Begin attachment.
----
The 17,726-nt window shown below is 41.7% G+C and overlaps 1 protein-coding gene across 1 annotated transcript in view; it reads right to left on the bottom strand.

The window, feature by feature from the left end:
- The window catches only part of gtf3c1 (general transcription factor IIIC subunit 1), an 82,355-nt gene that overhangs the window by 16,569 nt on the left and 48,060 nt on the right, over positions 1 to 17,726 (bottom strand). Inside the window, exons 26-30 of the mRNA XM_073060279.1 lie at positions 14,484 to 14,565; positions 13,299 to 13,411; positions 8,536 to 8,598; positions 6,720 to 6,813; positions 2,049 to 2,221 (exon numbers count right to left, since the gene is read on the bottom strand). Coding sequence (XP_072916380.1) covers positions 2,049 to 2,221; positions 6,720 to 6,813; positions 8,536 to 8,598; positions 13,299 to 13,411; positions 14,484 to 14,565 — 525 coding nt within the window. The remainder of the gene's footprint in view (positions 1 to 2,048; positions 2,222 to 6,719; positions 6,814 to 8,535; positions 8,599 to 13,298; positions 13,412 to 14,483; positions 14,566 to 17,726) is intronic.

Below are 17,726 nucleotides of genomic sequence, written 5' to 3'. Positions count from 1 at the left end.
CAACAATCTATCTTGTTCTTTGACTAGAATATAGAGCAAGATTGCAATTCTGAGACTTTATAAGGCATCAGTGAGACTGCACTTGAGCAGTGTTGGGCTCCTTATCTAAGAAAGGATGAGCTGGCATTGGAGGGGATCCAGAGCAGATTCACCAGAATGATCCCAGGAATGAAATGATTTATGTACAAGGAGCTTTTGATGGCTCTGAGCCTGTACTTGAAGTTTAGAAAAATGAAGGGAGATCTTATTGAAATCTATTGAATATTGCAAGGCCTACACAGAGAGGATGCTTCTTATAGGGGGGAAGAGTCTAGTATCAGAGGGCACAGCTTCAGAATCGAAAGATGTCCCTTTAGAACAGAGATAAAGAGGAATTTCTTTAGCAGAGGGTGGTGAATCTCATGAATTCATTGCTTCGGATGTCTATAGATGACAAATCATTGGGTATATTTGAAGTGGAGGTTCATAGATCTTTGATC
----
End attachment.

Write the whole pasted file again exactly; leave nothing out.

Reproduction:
The 17,726-nt window shown below is 41.7% G+C and overlaps 1 protein-coding gene across 1 annotated transcript in view; it reads right to left on the bottom strand.

The window, feature by feature from the left end:
- The window catches only part of gtf3c1 (general transcription factor IIIC subunit 1), an 82,355-nt gene that overhangs the window by 16,569 nt on the left and 48,060 nt on the right, over positions 1 to 17,726 (bottom strand). Inside the window, exons 26-30 of the mRNA XM_073060279.1 lie at positions 14,484 to 14,565; positions 13,299 to 13,411; positions 8,536 to 8,598; positions 6,720 to 6,813; positions 2,049 to 2,221 (exon numbers count right to left, since the gene is read on the bottom strand). Coding sequence (XP_072916380.1) covers positions 2,049 to 2,221; positions 6,720 to 6,813; positions 8,536 to 8,598; positions 13,299 to 13,411; positions 14,484 to 14,565 — 525 coding nt within the window. The remainder of the gene's footprint in view (positions 1 to 2,048; positions 2,222 to 6,719; positions 6,814 to 8,535; positions 8,599 to 13,298; positions 13,412 to 14,483; positions 14,566 to 17,726) is intronic.

Below are 17,726 nucleotides of genomic sequence, written 5' to 3'. Positions count from 1 at the left end.
CAACAATCTATCTTGTTCTTTGACTAGAATATAGAGCAAGATTGCAATTCTGAGACTTTATAAGGCATCAGTGAGACTGCACTTGAGCAGTGTTGGGCTCCTTATCTAAGAAAGGATGAGCTGGCATTGGAGGGGATCCAGAGCAGATTCACCAGAATGATCCCAGGAATGAAATGATTTATGTACAAGGAGCTTTTGATGGCTCTGAGCCTGTACTTGAAGTTTAGAAAAATGAAGGGAGATCTTATTGAAATCTATTGAATATTGCAAGGCCTACACAGAGAGGATGCTTCTTATAGGGGGGAAGAGTCTAGTATCAGAGGGCACAGCTTCAGAATCGAAAGATGTCCCTTTAGAACAGAGATAAAGAGGAATTTCTTTAGCAGAGGGTGGTGAATCTCATGAATTCATTGCTTCGGATGTCTATAGATGACAAATCATTGGGTATATTTGAAGTGGAGGTTCATAGATCTTTGATC